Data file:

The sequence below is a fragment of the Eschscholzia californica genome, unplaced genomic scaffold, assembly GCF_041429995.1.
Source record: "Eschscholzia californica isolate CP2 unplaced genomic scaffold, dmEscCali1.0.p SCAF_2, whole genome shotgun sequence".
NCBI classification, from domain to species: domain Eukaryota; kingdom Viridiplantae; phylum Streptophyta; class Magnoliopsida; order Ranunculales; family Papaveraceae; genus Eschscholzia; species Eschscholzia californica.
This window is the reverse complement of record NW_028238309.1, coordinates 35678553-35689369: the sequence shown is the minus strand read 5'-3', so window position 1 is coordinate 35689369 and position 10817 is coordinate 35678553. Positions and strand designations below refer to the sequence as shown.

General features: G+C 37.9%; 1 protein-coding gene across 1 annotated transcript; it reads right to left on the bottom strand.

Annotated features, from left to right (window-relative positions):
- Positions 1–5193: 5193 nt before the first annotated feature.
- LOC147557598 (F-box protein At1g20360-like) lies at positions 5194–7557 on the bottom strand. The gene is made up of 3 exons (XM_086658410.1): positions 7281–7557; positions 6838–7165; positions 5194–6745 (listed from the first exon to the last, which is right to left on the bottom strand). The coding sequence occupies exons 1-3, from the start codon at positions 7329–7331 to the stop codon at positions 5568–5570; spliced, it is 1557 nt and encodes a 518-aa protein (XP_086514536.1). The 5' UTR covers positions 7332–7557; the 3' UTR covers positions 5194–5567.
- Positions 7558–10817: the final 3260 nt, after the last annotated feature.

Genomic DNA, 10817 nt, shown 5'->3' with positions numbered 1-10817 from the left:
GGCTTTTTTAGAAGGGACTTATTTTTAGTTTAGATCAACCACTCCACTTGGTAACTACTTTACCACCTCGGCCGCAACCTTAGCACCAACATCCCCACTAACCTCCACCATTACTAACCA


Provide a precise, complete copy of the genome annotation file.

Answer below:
The sequence below is a fragment of the Eschscholzia californica genome, unplaced genomic scaffold, assembly GCF_041429995.1.
Source record: "Eschscholzia californica isolate CP2 unplaced genomic scaffold, dmEscCali1.0.p SCAF_2, whole genome shotgun sequence".
NCBI classification, from domain to species: domain Eukaryota; kingdom Viridiplantae; phylum Streptophyta; class Magnoliopsida; order Ranunculales; family Papaveraceae; genus Eschscholzia; species Eschscholzia californica.
This window is the reverse complement of record NW_028238309.1, coordinates 35678553-35689369: the sequence shown is the minus strand read 5'-3', so window position 1 is coordinate 35689369 and position 10817 is coordinate 35678553. Positions and strand designations below refer to the sequence as shown.

General features: G+C 37.9%; 1 protein-coding gene across 1 annotated transcript; it reads right to left on the bottom strand.

Annotated features, from left to right (window-relative positions):
- Positions 1–5193: 5193 nt before the first annotated feature.
- LOC147557598 (F-box protein At1g20360-like) lies at positions 5194–7557 on the bottom strand. The gene is made up of 3 exons (XM_086658410.1): positions 7281–7557; positions 6838–7165; positions 5194–6745 (listed from the first exon to the last, which is right to left on the bottom strand). The coding sequence occupies exons 1-3, from the start codon at positions 7329–7331 to the stop codon at positions 5568–5570; spliced, it is 1557 nt and encodes a 518-aa protein (XP_086514536.1). The 5' UTR covers positions 7332–7557; the 3' UTR covers positions 5194–5567.
- Positions 7558–10817: the final 3260 nt, after the last annotated feature.

Genomic DNA, 10817 nt, shown 5'->3' with positions numbered 1-10817 from the left:
GGCTTTTTTAGAAGGGACTTATTTTTAGTTTAGATCAACCACTCCACTTGGTAACTACTTTACCACCTCGGCCGCAACCTTAGCACCAACATCCCCACTAACCTCCACCATTACTAACCA